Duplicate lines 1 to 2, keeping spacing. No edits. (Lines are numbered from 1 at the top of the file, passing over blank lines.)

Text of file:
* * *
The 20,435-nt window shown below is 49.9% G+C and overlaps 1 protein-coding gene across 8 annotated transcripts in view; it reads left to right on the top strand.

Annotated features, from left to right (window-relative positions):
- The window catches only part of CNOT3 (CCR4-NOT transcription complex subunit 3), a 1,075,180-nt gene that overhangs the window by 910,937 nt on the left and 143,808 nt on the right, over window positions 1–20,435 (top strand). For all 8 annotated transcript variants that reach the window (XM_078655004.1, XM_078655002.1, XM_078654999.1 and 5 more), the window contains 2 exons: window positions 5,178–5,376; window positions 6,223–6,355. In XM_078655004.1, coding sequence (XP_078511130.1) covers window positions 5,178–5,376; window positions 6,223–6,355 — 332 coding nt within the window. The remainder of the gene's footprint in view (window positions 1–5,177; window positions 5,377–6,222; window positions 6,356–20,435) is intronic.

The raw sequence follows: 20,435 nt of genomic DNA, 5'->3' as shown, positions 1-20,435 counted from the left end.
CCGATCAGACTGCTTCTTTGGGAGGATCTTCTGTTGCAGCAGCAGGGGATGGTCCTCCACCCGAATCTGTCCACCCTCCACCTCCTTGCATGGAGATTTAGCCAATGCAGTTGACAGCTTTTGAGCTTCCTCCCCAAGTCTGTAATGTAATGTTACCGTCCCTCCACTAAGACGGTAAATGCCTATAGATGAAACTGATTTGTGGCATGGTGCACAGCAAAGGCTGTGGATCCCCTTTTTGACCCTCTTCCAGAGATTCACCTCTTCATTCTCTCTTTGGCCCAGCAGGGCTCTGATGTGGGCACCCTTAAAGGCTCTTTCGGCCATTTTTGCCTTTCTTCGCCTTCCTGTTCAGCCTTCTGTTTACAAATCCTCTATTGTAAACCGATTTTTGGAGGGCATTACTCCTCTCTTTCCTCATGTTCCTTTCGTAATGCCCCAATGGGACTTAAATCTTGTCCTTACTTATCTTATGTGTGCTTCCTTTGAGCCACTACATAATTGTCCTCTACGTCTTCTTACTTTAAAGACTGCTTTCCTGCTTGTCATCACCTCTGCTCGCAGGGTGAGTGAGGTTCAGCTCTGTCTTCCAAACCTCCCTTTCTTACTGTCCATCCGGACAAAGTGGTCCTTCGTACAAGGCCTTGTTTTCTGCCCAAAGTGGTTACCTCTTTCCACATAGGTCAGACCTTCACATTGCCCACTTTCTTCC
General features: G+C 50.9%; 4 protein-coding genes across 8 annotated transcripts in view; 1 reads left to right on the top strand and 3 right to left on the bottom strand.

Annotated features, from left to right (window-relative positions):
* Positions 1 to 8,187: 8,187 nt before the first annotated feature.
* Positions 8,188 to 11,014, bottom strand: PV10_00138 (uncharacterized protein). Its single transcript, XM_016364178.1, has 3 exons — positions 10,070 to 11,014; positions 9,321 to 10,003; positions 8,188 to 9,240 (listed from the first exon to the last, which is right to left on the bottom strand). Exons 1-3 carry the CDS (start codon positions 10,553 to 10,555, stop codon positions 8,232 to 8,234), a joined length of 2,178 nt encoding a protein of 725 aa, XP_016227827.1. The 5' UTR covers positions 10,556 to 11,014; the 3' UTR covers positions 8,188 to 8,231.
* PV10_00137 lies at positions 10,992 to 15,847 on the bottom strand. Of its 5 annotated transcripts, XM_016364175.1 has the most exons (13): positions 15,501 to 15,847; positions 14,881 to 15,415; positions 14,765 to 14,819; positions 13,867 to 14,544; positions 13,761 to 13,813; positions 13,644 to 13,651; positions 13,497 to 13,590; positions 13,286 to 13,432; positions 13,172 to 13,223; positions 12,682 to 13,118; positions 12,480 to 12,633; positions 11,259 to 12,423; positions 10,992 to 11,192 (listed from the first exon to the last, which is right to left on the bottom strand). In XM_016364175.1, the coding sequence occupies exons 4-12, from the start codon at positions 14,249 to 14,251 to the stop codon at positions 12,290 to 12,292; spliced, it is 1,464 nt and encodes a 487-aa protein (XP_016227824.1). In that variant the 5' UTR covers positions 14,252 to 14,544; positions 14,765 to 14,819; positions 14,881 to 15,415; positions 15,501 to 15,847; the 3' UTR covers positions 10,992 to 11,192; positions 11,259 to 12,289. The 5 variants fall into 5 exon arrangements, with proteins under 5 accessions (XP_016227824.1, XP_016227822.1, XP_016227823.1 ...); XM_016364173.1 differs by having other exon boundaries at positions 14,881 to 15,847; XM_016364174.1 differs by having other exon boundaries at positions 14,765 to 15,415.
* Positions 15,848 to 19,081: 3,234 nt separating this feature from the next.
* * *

The 20,435-nt window shown below is 49.9% G+C and overlaps 1 protein-coding gene across 8 annotated transcripts in view; it reads left to right on the top strand.

Annotated features, from left to right (window-relative positions):